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FERC Ruling on Sea Robin Pleases No One

FERC Ruling on Sea Robin Pleases No One

FERC's attempt at a "Solomonic solution" to the lingering feud over the function of Sea Robin Pipeline --- dividing the offshore system in two, with the smaller part being declared transportation and the larger section found to be gathering-apparently has failed miserably. Both pipelines and their customers have cited shortfalls with the decision and are seeking rehearing. If the Sea Robin ruling is upheld by FERC on rehearing, the case --- which has been pending since 1995 --- would be headed back to the courts for a second time.

"The Commission.....apparently [lost] sight of the fact that Solomon did not actually cut the baby in half. Had he done so, he would have defeated the very object of the exercise," said Exxon Co. U.S.A. and Burlington Resources Oil & Gas of FERC's decision on remand in which it split the baby with respect to Sea Robin's function [CP95-168-003].

In late June, with two commissioners dissenting, the FERC majority ruled that the section of Sea Robin's system upstream of the Vermilion 149 compressor station (373 miles of pipe) performed a gathering function while the part downstream of Vermilion (a 66-mile pipeline) was transportation in nature. Neither the pipelines nor their customers (producers) found much to like about the ruling, with pipes saying Sea Robin should have been declared entirely exempt gathering and producers insisting it should have been declared all jurisdictional transportation. Some say FERC took the half gathering-half transportation approach as an easy way out of a difficult situation.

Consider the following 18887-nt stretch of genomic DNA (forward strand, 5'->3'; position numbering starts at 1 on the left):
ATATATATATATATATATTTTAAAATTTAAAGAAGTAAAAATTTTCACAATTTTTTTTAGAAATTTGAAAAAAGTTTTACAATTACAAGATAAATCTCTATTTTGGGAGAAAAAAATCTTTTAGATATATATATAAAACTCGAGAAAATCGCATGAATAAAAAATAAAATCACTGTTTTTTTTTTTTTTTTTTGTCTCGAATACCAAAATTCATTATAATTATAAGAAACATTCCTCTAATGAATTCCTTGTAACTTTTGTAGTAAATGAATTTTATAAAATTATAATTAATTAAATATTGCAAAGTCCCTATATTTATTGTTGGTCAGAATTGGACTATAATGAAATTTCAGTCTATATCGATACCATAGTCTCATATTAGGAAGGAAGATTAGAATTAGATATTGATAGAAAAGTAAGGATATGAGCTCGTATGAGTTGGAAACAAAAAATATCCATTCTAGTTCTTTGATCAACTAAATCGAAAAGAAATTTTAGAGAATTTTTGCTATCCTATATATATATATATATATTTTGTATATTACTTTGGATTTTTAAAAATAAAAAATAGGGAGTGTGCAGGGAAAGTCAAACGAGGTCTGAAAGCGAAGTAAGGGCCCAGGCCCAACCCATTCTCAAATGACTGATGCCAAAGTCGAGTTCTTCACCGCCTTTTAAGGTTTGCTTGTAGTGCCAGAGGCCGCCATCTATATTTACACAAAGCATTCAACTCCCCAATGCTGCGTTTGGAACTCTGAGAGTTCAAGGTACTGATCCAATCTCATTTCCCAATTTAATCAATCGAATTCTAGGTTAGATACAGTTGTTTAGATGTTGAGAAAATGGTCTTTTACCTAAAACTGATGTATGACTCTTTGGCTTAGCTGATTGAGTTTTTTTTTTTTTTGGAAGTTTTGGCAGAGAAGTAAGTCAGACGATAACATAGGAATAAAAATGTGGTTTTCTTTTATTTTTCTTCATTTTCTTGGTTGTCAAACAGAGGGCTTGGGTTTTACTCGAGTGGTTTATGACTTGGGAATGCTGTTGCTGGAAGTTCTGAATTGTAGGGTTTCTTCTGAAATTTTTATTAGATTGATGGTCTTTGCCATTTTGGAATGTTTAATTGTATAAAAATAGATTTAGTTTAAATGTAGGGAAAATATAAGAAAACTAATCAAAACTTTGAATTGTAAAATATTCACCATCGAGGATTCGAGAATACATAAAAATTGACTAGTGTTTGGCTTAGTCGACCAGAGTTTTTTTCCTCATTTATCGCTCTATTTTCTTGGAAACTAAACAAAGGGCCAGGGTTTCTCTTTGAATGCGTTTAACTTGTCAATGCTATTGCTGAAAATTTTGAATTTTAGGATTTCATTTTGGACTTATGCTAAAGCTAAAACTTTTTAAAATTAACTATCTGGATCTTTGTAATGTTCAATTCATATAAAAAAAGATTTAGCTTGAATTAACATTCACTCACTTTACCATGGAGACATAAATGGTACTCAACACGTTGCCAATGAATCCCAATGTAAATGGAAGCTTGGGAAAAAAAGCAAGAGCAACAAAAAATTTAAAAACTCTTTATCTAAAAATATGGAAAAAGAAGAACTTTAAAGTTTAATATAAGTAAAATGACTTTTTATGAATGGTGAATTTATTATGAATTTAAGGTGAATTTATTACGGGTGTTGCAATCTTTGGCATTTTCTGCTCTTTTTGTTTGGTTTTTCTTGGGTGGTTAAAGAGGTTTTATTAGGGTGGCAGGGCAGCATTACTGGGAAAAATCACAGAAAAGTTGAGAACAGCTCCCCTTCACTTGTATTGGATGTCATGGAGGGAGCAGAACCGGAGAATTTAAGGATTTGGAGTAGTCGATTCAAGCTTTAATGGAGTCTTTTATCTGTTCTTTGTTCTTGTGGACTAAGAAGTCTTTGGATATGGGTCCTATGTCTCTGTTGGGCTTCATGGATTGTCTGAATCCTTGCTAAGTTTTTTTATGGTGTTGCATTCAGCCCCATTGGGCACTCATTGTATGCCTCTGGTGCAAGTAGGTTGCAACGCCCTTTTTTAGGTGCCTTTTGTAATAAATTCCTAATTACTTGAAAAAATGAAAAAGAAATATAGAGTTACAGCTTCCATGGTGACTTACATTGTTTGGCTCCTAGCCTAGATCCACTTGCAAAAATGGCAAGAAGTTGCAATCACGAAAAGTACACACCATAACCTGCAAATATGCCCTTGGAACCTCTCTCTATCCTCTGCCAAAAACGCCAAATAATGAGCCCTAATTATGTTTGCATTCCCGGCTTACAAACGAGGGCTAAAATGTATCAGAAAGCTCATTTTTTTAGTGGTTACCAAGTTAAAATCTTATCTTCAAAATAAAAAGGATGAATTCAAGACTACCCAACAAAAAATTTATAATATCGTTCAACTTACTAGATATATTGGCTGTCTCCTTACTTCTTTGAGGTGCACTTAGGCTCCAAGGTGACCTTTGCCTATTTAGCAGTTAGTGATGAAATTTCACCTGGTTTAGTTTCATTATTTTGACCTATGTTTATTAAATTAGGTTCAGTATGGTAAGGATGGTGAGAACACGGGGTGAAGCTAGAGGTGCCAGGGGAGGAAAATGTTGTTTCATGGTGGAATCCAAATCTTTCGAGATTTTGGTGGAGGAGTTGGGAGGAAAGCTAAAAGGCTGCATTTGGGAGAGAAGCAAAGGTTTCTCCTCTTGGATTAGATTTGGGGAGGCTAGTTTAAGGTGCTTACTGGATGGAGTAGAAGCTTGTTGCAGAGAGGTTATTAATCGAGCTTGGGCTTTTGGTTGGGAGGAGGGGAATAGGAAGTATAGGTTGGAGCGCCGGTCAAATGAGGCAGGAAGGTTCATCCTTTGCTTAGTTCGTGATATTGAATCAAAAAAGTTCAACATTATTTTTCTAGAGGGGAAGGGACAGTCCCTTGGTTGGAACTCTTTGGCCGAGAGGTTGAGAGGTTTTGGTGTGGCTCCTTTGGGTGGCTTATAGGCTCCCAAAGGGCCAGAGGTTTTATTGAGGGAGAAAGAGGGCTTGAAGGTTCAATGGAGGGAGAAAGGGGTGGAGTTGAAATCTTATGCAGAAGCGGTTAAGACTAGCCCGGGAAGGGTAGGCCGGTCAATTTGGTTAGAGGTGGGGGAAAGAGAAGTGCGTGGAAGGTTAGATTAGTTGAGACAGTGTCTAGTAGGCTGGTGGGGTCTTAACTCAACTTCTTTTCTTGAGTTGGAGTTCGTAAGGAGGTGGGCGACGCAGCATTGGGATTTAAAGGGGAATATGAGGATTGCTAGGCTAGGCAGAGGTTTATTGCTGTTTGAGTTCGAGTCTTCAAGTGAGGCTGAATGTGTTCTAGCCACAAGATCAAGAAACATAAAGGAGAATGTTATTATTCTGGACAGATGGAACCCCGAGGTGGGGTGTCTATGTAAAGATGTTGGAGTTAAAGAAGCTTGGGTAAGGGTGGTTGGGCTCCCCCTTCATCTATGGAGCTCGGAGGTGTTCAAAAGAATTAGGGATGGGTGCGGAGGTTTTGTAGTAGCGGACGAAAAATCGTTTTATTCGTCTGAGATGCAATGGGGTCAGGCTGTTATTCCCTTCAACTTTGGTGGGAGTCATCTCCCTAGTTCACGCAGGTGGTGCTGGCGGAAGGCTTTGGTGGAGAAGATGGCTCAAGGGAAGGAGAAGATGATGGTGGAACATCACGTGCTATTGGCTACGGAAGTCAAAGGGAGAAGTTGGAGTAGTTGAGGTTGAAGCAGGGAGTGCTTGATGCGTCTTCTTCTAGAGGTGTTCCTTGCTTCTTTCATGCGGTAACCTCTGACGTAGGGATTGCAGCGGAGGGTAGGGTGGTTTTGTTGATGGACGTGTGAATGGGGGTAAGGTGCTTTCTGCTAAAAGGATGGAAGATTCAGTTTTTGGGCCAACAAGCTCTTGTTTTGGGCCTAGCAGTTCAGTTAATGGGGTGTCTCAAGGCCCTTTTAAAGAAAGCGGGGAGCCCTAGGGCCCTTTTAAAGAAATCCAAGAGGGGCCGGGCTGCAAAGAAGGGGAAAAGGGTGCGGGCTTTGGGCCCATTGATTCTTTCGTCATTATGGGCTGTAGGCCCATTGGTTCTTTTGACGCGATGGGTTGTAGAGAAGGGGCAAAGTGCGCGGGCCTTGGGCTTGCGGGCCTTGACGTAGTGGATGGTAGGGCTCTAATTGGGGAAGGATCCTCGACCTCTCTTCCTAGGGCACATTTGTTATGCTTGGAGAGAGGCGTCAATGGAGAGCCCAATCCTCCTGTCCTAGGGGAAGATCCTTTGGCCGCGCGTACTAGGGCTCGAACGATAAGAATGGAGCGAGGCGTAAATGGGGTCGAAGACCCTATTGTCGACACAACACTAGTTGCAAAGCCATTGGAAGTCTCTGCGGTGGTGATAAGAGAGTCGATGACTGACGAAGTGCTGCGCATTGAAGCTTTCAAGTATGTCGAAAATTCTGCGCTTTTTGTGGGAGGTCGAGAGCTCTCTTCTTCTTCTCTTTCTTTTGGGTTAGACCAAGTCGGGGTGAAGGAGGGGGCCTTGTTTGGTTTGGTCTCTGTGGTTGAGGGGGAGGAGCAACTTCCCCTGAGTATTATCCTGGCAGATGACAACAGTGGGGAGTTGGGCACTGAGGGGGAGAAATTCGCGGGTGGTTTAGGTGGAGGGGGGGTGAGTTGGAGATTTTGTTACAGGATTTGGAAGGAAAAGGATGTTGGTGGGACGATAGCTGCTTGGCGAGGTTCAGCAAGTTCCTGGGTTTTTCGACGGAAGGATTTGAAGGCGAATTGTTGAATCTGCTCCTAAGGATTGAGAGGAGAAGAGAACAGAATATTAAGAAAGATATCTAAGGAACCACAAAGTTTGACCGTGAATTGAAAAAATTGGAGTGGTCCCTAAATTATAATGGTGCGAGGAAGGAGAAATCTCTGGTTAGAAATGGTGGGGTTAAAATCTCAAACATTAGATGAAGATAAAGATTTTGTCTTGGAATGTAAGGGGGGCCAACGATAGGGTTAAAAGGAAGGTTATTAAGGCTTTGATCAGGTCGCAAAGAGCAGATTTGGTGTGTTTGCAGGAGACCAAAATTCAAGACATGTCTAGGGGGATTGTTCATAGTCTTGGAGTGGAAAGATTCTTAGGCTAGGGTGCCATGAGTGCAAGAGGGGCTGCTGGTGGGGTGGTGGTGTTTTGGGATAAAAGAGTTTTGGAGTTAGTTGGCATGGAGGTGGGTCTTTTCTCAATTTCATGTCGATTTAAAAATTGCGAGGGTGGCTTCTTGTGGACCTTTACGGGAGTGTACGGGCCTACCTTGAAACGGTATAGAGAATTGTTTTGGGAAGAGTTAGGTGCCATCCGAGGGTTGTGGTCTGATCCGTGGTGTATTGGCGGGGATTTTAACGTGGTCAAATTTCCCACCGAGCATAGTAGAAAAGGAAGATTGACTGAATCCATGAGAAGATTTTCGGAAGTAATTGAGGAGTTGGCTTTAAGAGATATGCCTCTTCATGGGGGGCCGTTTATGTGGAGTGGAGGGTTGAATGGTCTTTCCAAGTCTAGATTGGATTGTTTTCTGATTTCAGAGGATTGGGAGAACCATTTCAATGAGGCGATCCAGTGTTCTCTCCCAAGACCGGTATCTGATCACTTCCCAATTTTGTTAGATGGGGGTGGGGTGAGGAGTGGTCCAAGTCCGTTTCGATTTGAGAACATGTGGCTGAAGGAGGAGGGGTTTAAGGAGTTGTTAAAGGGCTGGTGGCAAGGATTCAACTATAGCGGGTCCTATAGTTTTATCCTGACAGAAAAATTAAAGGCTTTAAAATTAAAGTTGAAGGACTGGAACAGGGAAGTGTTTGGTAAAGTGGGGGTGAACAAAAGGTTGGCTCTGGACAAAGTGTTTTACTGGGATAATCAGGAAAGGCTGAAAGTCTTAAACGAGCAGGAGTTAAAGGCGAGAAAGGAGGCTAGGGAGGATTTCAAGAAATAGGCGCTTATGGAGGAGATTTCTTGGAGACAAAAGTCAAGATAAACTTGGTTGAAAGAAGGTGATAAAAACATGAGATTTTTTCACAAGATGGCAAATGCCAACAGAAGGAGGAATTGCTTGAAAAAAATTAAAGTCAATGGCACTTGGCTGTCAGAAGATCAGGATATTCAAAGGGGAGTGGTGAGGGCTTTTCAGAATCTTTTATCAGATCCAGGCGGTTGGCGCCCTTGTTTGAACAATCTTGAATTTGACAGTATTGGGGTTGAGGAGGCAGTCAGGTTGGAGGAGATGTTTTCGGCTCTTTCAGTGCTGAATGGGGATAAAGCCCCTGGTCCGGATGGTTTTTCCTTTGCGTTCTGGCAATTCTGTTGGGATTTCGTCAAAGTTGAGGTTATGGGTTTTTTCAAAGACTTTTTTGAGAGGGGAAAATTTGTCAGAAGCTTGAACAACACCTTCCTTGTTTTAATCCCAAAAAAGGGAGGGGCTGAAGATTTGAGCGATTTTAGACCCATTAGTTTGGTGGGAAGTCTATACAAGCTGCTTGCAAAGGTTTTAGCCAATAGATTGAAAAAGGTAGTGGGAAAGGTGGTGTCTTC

Rather than resolving anything, Indicated Parties-which includes major producers-said the Commission's latest order was "more offensive" than the original orders that found Sea Robin's function to be entirely transportation. The Fifth Circuit Court of Appeals vacated those orders, and instructed FERC to consider reformulation of the modified primary function test that's used to determine the function of offshore pipeline facilities.

Sea Robin opposed the June decision because it failed to weigh the "totality of the circumstances" to determine the primary function of its system. Instead, "the Commission has focused on one factor [the central-point-in-the-field test] involved in the primary function test and chose to weigh its decision in favor of that factor while substantially discounting other factors which would lead to a non-NGA jurisdictional finding. This jurisdictionally oriented picking and choosing of one factor over another.....ignores prior precedent, and turns its back on the Fifth Circuit's instructions on remand."

The Commission's "sudden revitalization" of the central-point-in-the-field factor-the point on a pipeline system where gathering ceases and transportation begins-was an "arbitrary and capricious attempt.....to force the jurisdictional conclusion," Sea Robin charged. It noted FERC previously had found this factor to have "little importance" in the context of offshore facilities.